The 2016 Japan Series is still a whole season away, but the 2015 Series, between the Swallows and the Hawks, ended last fall after 5 games and the Hawks Victorious.  The Hawks were part of the original post war league, while the Swallows began life as an expansion team when the two league system of Central and Pacific Leagues was born in 1950.  Some great comments from NPB Card Guy on a post  last year led me to investigate a little more thoroughly the development of the two league system in Japan, taking us back 65 years...

Yuasa Sadao, nearly 50 years old, as old as the 20th century itself, pitched a throwaway game in November of 1950 against another half-centenarian, Shinji Hamasaki (right), as the rest of his teammates prepared for the first Japan Series.  His team, the Orions, were an expansion team who, the previous year, had been a semi-pro team on which Sadao had been involved ever since his days as a star at Meiji University.  The game against Hamasaki and the Braves on the last day of the season represented the end of the first century, setting the stage for the second half, in which the gestation period of baseball in Japan gave way to the complete professional and consumer entity it had already become in the West.  It would be Sadao's only inning of professional pitching, and, though he and Hamazaki would meet again two years later on the field (as coaches) during the Heiwadai incident, his brief role in professional baseball serves as a perfect bookend.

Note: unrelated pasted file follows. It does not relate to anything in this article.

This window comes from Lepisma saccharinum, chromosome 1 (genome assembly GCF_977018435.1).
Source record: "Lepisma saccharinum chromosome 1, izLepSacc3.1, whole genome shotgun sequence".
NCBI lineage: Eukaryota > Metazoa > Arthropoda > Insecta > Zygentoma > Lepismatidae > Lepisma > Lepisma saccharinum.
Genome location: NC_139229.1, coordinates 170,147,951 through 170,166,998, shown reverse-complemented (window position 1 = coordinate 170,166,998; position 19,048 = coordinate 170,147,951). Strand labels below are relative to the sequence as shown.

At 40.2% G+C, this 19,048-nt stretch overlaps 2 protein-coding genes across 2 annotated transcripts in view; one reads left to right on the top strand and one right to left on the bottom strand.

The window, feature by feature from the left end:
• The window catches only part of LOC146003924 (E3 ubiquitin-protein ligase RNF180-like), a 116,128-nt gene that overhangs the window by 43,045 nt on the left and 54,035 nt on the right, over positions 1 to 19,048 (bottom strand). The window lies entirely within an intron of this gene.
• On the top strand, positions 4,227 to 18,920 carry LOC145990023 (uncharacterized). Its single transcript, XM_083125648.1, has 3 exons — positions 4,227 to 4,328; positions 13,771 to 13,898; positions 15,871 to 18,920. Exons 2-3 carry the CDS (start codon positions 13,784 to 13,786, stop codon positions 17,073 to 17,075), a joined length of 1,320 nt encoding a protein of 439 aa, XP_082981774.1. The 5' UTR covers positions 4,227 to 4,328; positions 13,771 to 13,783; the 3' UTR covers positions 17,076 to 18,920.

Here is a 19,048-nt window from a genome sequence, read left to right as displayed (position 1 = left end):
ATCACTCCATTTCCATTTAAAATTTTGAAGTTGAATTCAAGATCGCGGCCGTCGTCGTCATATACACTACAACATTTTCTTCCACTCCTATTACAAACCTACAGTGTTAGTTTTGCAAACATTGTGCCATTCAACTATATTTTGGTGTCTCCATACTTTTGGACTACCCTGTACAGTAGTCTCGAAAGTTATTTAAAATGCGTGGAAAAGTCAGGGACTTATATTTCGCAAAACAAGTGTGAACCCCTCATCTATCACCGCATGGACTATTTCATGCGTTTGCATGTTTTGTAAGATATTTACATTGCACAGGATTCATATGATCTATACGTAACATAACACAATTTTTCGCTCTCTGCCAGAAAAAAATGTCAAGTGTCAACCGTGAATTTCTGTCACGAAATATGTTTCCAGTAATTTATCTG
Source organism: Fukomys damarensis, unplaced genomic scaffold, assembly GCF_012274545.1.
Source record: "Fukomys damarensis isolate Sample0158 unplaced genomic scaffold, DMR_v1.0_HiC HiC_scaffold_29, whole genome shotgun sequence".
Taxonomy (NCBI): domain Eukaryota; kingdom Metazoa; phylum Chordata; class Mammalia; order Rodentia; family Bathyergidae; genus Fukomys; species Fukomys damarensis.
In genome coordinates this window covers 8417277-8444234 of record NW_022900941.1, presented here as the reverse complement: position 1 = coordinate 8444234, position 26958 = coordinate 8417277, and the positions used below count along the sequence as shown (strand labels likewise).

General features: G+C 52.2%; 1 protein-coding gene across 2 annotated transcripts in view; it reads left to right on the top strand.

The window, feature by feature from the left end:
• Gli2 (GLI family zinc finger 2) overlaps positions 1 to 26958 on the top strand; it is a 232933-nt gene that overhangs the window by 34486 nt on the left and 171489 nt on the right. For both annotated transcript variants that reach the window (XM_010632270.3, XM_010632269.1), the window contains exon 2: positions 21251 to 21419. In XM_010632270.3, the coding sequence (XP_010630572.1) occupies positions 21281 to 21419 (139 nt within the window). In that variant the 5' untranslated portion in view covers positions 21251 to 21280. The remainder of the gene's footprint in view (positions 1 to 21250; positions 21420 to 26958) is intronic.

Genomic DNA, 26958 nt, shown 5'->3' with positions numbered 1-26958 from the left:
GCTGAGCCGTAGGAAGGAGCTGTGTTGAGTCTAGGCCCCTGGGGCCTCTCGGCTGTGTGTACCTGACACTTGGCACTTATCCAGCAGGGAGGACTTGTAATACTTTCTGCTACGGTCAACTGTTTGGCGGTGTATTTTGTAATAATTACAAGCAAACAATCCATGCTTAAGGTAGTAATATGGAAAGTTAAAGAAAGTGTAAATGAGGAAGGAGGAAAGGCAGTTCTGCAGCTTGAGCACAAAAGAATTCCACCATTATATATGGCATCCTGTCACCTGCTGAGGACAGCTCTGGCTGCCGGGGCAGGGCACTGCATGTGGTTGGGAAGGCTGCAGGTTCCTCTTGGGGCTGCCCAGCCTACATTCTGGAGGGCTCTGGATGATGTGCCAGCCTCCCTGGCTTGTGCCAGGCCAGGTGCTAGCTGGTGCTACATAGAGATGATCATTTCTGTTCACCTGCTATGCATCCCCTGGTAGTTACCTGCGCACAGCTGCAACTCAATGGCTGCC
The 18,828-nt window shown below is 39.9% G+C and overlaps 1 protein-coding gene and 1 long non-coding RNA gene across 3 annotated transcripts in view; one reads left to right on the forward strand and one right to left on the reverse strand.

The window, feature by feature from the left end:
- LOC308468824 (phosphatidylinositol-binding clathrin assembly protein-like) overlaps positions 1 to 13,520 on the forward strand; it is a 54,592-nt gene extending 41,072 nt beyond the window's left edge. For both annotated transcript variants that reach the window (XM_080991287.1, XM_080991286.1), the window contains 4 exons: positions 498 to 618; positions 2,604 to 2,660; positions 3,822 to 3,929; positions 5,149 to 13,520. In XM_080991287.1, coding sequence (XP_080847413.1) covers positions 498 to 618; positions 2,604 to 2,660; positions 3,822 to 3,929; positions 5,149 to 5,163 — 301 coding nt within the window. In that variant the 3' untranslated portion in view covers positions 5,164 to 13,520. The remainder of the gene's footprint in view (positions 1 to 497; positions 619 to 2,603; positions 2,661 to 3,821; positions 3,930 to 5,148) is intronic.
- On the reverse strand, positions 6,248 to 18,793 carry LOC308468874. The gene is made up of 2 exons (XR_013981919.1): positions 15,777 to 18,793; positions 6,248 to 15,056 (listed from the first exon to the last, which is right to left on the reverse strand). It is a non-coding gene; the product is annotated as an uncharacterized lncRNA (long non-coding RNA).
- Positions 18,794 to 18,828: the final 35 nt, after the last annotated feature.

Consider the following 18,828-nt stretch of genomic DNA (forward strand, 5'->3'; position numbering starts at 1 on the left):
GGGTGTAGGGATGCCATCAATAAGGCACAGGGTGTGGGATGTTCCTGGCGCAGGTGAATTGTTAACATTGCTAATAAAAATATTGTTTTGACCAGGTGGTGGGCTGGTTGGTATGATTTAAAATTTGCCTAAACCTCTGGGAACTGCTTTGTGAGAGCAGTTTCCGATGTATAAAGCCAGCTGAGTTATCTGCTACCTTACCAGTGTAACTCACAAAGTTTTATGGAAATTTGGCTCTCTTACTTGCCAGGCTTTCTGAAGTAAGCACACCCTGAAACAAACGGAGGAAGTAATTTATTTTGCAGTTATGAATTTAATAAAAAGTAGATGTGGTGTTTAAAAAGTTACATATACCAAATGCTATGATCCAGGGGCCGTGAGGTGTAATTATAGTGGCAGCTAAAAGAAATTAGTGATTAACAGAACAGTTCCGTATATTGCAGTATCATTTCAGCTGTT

The 1950 Japan Series was to be the final contest of the first season of two-league competition in the history of Japanese professional baseball, The Orions were set to face the Shochiku Robins, another expansion team, in a very late, cold Japan Series that was to be the culmination of two years of wrangling, discussion, debate, shenanigans, wheeling, dealing, compromise and success in forming the system that exists to this day in Japanese baseball.

In the beginning, there was tournament style play. Between the founding of the league in 1936, and the final season in 1944 before the short hiatus brought upon by the final stages of the war, the single league system sufficed for the Japanese baseball loving public, the owners, players, and stakeholders.

That system had been founded after the development of the Yomiuri Giants from an all star team facing the 1934 touring Americans, to a barnstorming team traveling across North America, and into one of the founding seven teams of Japanese Professional Baseball.

Occupied Japan in 1946 was a place of hardship, rebuilding, sorrow and, in many places even starvation.  However, baseball returned in both amateur and professional form, with the new spring. That same pre-war league, now slightly modified, sanctioned and encouraged by the US Occupation leadership, saw a slow return to pre-war form, with additional support from the occupation forces and American influence.